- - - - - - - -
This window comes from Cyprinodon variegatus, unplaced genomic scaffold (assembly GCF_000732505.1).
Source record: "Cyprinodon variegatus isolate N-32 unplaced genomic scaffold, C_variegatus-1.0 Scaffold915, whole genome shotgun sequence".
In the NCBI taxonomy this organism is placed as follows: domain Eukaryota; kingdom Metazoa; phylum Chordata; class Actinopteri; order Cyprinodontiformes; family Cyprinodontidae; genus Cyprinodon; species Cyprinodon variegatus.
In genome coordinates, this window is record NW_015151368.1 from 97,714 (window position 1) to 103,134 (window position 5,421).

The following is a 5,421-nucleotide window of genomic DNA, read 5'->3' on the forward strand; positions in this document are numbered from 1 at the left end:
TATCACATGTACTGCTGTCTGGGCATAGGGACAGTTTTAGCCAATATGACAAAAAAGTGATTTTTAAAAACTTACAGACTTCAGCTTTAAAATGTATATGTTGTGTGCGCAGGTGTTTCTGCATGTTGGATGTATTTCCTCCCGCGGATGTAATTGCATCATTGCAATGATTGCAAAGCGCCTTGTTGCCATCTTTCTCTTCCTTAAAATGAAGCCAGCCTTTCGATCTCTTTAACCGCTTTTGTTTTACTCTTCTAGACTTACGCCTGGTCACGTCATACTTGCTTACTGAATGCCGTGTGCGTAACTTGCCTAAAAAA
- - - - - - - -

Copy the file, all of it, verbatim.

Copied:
This window comes from Cyprinodon variegatus, unplaced genomic scaffold (assembly GCF_000732505.1).
Source record: "Cyprinodon variegatus isolate N-32 unplaced genomic scaffold, C_variegatus-1.0 Scaffold915, whole genome shotgun sequence".
In the NCBI taxonomy this organism is placed as follows: domain Eukaryota; kingdom Metazoa; phylum Chordata; class Actinopteri; order Cyprinodontiformes; family Cyprinodontidae; genus Cyprinodon; species Cyprinodon variegatus.
In genome coordinates, this window is record NW_015151368.1 from 97,714 (window position 1) to 103,134 (window position 5,421).

The following is a 5,421-nucleotide window of genomic DNA, read 5'->3' on the forward strand; positions in this document are numbered from 1 at the left end:
TATCACATGTACTGCTGTCTGGGCATAGGGACAGTTTTAGCCAATATGACAAAAAAGTGATTTTTAAAAACTTACAGACTTCAGCTTTAAAATGTATATGTTGTGTGCGCAGGTGTTTCTGCATGTTGGATGTATTTCCTCCCGCGGATGTAATTGCATCATTGCAATGATTGCAAAGCGCCTTGTTGCCATCTTTCTCTTCCTTAAAATGAAGCCAGCCTTTCGATCTCTTTAACCGCTTTTGTTTTACTCTTCTAGACTTACGCCTGGTCACGTCATACTTGCTTACTGAATGCCGTGTGCGTAACTTGCCTAAAAAA